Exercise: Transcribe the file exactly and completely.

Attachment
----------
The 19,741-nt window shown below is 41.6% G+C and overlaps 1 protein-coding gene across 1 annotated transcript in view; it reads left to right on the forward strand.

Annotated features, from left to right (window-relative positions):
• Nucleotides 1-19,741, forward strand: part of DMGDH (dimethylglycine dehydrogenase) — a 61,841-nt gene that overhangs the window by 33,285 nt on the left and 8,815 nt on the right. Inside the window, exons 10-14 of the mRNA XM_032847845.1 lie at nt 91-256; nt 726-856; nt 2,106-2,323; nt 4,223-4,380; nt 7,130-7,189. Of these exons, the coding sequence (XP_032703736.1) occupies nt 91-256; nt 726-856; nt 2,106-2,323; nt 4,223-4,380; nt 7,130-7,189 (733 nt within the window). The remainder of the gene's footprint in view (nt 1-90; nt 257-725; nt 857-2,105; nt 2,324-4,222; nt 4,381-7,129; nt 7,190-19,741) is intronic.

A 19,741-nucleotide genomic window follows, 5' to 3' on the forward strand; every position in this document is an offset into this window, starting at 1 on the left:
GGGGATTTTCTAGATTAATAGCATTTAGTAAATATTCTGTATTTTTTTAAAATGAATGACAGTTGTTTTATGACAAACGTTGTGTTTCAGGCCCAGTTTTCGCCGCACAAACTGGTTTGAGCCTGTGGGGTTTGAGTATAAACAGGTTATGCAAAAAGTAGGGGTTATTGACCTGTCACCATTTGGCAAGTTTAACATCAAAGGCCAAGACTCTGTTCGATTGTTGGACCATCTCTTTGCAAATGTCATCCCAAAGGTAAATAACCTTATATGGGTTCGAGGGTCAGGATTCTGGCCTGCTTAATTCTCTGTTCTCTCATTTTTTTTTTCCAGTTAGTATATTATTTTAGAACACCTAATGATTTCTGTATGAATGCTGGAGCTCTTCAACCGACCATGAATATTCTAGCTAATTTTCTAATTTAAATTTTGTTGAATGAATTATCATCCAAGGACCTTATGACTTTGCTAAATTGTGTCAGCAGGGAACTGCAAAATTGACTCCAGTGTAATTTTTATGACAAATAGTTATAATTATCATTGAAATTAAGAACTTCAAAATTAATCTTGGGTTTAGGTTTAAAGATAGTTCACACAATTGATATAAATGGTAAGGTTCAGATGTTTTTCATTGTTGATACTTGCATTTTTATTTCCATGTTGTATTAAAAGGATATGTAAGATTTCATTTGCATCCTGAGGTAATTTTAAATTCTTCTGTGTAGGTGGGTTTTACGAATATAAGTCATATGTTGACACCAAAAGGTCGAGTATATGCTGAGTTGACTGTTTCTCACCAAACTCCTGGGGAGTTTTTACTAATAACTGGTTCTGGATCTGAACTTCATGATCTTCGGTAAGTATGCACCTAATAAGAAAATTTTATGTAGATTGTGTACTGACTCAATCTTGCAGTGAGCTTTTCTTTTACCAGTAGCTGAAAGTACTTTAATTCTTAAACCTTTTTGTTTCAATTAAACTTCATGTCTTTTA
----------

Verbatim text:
The 19,741-nt window shown below is 41.6% G+C and overlaps 1 protein-coding gene across 1 annotated transcript in view; it reads left to right on the forward strand.

Annotated features, from left to right (window-relative positions):
• Nucleotides 1-19,741, forward strand: part of DMGDH (dimethylglycine dehydrogenase) — a 61,841-nt gene that overhangs the window by 33,285 nt on the left and 8,815 nt on the right. Inside the window, exons 10-14 of the mRNA XM_032847845.1 lie at nt 91-256; nt 726-856; nt 2,106-2,323; nt 4,223-4,380; nt 7,130-7,189. Of these exons, the coding sequence (XP_032703736.1) occupies nt 91-256; nt 726-856; nt 2,106-2,323; nt 4,223-4,380; nt 7,130-7,189 (733 nt within the window). The remainder of the gene's footprint in view (nt 1-90; nt 257-725; nt 857-2,105; nt 2,324-4,222; nt 4,381-7,129; nt 7,190-19,741) is intronic.

A 19,741-nucleotide genomic window follows, 5' to 3' on the forward strand; every position in this document is an offset into this window, starting at 1 on the left:
GGGGATTTTCTAGATTAATAGCATTTAGTAAATATTCTGTATTTTTTTAAAATGAATGACAGTTGTTTTATGACAAACGTTGTGTTTCAGGCCCAGTTTTCGCCGCACAAACTGGTTTGAGCCTGTGGGGTTTGAGTATAAACAGGTTATGCAAAAAGTAGGGGTTATTGACCTGTCACCATTTGGCAAGTTTAACATCAAAGGCCAAGACTCTGTTCGATTGTTGGACCATCTCTTTGCAAATGTCATCCCAAAGGTAAATAACCTTATATGGGTTCGAGGGTCAGGATTCTGGCCTGCTTAATTCTCTGTTCTCTCATTTTTTTTTTCCAGTTAGTATATTATTTTAGAACACCTAATGATTTCTGTATGAATGCTGGAGCTCTTCAACCGACCATGAATATTCTAGCTAATTTTCTAATTTAAATTTTGTTGAATGAATTATCATCCAAGGACCTTATGACTTTGCTAAATTGTGTCAGCAGGGAACTGCAAAATTGACTCCAGTGTAATTTTTATGACAAATAGTTATAATTATCATTGAAATTAAGAACTTCAAAATTAATCTTGGGTTTAGGTTTAAAGATAGTTCACACAATTGATATAAATGGTAAGGTTCAGATGTTTTTCATTGTTGATACTTGCATTTTTATTTCCATGTTGTATTAAAAGGATATGTAAGATTTCATTTGCATCCTGAGGTAATTTTAAATTCTTCTGTGTAGGTGGGTTTTACGAATATAAGTCATATGTTGACACCAAAAGGTCGAGTATATGCTGAGTTGACTGTTTCTCACCAAACTCCTGGGGAGTTTTTACTAATAACTGGTTCTGGATCTGAACTTCATGATCTTCGGTAAGTATGCACCTAATAAGAAAATTTTATGTAGATTGTGTACTGACTCAATCTTGCAGTGAGCTTTTCTTTTACCAGTAGCTGAAAGTACTTTAATTCTTAAACCTTTTTGTTTCAATTAAACTTCATGTCTTTTA